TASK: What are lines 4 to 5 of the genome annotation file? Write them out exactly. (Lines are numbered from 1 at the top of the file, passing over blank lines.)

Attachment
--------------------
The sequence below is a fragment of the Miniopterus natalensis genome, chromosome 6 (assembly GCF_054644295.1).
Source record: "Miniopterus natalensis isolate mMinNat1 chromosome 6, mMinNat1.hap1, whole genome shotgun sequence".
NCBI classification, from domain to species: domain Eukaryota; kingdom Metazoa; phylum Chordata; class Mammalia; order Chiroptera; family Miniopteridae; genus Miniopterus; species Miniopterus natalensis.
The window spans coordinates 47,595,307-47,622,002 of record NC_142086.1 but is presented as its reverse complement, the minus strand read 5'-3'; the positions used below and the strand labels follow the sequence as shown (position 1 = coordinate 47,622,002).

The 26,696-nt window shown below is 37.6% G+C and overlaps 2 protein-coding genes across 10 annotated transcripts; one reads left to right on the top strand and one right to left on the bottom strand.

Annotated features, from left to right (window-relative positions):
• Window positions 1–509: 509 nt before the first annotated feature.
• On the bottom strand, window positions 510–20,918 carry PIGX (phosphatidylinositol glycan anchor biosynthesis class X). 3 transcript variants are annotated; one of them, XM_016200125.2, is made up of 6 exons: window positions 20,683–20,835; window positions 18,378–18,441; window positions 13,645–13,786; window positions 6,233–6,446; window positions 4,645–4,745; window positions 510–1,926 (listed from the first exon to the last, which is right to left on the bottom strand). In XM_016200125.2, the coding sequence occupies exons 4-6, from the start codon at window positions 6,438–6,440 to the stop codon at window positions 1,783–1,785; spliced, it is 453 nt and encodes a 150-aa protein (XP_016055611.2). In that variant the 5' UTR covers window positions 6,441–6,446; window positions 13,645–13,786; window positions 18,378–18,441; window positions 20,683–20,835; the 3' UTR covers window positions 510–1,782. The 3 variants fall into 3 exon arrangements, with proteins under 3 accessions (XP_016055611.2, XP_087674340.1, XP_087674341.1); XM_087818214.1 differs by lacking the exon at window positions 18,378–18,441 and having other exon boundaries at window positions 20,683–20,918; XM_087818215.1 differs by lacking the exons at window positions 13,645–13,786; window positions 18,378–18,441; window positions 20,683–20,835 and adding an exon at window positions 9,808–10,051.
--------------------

The window spans coordinates 47,595,307-47,622,002 of record NC_142086.1 but is presented as its reverse complement, the minus strand read 5'-3'; the positions used below and the strand labels follow the sequence as shown (position 1 = coordinate 47,622,002).

The 26,696-nt window shown below is 37.6% G+C and overlaps 2 protein-coding genes across 10 annotated transcripts; one reads left to right on the top strand and one right to left on the bottom strand.